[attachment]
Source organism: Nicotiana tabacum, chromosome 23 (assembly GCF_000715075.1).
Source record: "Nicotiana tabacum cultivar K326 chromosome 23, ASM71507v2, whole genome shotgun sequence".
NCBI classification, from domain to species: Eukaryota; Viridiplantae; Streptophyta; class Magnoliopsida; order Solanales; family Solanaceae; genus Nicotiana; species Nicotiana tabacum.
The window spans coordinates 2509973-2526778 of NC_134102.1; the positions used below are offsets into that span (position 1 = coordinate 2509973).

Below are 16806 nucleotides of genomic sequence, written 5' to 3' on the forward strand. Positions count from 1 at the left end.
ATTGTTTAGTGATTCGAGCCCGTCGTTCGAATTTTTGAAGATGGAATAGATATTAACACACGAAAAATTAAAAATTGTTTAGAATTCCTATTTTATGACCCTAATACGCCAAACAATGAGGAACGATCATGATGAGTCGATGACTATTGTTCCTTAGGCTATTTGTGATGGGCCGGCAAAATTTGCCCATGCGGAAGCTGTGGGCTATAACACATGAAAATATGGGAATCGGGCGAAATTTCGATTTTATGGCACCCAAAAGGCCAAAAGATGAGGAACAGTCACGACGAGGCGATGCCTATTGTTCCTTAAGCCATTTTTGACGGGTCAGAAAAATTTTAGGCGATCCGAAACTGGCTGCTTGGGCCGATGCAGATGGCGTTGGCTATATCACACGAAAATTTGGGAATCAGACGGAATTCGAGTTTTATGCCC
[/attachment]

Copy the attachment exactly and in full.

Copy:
Source organism: Nicotiana tabacum, chromosome 23 (assembly GCF_000715075.1).
Source record: "Nicotiana tabacum cultivar K326 chromosome 23, ASM71507v2, whole genome shotgun sequence".
NCBI classification, from domain to species: Eukaryota; Viridiplantae; Streptophyta; class Magnoliopsida; order Solanales; family Solanaceae; genus Nicotiana; species Nicotiana tabacum.
The window spans coordinates 2509973-2526778 of NC_134102.1; the positions used below are offsets into that span (position 1 = coordinate 2509973).

Below are 16806 nucleotides of genomic sequence, written 5' to 3' on the forward strand. Positions count from 1 at the left end.
ATTGTTTAGTGATTCGAGCCCGTCGTTCGAATTTTTGAAGATGGAATAGATATTAACACACGAAAAATTAAAAATTGTTTAGAATTCCTATTTTATGACCCTAATACGCCAAACAATGAGGAACGATCATGATGAGTCGATGACTATTGTTCCTTAGGCTATTTGTGATGGGCCGGCAAAATTTGCCCATGCGGAAGCTGTGGGCTATAACACATGAAAATATGGGAATCGGGCGAAATTTCGATTTTATGGCACCCAAAAGGCCAAAAGATGAGGAACAGTCACGACGAGGCGATGCCTATTGTTCCTTAAGCCATTTTTGACGGGTCAGAAAAATTTTAGGCGATCCGAAACTGGCTGCTTGGGCCGATGCAGATGGCGTTGGCTATATCACACGAAAATTTGGGAATCAGACGGAATTCGAGTTTTATGCCC